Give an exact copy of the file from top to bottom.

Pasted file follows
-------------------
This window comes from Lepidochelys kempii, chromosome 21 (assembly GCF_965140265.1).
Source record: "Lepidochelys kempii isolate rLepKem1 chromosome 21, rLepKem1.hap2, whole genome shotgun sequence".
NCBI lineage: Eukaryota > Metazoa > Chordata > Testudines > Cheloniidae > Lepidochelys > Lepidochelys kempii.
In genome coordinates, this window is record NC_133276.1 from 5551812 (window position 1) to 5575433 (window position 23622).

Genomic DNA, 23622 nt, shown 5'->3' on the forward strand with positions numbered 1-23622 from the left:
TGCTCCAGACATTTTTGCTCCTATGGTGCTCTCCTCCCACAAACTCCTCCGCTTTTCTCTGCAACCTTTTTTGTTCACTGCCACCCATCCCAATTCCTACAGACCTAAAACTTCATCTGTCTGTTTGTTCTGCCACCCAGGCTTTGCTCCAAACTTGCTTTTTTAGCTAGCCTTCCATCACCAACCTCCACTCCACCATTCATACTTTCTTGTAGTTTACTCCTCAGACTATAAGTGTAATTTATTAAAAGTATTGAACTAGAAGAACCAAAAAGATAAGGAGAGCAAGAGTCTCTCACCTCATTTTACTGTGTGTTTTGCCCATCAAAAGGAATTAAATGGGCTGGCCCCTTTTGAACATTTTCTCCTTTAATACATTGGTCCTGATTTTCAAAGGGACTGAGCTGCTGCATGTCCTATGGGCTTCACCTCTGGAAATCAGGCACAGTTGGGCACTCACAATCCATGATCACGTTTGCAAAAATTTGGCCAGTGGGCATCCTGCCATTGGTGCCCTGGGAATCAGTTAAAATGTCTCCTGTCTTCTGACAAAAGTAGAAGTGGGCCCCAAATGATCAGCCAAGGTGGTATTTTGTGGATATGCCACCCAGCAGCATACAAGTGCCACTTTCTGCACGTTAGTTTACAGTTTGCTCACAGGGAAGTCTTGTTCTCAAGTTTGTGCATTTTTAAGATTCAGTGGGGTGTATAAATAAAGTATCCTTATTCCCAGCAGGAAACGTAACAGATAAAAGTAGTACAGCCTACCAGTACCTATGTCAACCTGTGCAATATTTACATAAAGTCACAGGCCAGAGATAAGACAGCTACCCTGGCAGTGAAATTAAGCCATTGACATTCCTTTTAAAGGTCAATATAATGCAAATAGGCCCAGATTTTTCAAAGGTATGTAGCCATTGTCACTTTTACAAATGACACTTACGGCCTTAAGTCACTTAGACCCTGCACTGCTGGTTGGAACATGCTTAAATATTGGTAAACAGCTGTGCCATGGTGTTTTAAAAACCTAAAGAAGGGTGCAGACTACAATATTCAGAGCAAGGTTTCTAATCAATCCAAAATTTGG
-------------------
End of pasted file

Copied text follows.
This window comes from Lepidochelys kempii, chromosome 21 (assembly GCF_965140265.1).
Source record: "Lepidochelys kempii isolate rLepKem1 chromosome 21, rLepKem1.hap2, whole genome shotgun sequence".
NCBI lineage: Eukaryota > Metazoa > Chordata > Testudines > Cheloniidae > Lepidochelys > Lepidochelys kempii.
In genome coordinates, this window is record NC_133276.1 from 5551812 (window position 1) to 5575433 (window position 23622).

Genomic DNA, 23622 nt, shown 5'->3' on the forward strand with positions numbered 1-23622 from the left:
TGCTCCAGACATTTTTGCTCCTATGGTGCTCTCCTCCCACAAACTCCTCCGCTTTTCTCTGCAACCTTTTTTGTTCACTGCCACCCATCCCAATTCCTACAGACCTAAAACTTCATCTGTCTGTTTGTTCTGCCACCCAGGCTTTGCTCCAAACTTGCTTTTTTAGCTAGCCTTCCATCACCAACCTCCACTCCACCATTCATACTTTCTTGTAGTTTACTCCTCAGACTATAAGTGTAATTTATTAAAAGTATTGAACTAGAAGAACCAAAAAGATAAGGAGAGCAAGAGTCTCTCACCTCATTTTACTGTGTGTTTTGCCCATCAAAAGGAATTAAATGGGCTGGCCCCTTTTGAACATTTTCTCCTTTAATACATTGGTCCTGATTTTCAAAGGGACTGAGCTGCTGCATGTCCTATGGGCTTCACCTCTGGAAATCAGGCACAGTTGGGCACTCACAATCCATGATCACGTTTGCAAAAATTTGGCCAGTGGGCATCCTGCCATTGGTGCCCTGGGAATCAGTTAAAATGTCTCCTGTCTTCTGACAAAAGTAGAAGTGGGCCCCAAATGATCAGCCAAGGTGGTATTTTGTGGATATGCCACCCAGCAGCATACAAGTGCCACTTTCTGCACGTTAGTTTACAGTTTGCTCACAGGGAAGTCTTGTTCTCAAGTTTGTGCATTTTTAAGATTCAGTGGGGTGTATAAATAAAGTATCCTTATTCCCAGCAGGAAACGTAACAGATAAAAGTAGTACAGCCTACCAGTACCTATGTCAACCTGTGCAATATTTACATAAAGTCACAGGCCAGAGATAAGACAGCTACCCTGGCAGTGAAATTAAGCCATTGACATTCCTTTTAAAGGTCAATATAATGCAAATAGGCCCAGATTTTTCAAAGGTATGTAGCCATTGTCACTTTTACAAATGACACTTACGGCCTTAAGTCACTTAGACCCTGCACTGCTGGTTGGAACATGCTTAAATATTGGTAAACAGCTGTGCCATGGTGTTTTAAAAACCTAAAGAAGGGTGCAGACTACAATATTCAGAGCAAGGTTTCTAATCAATCCAAAATTTGG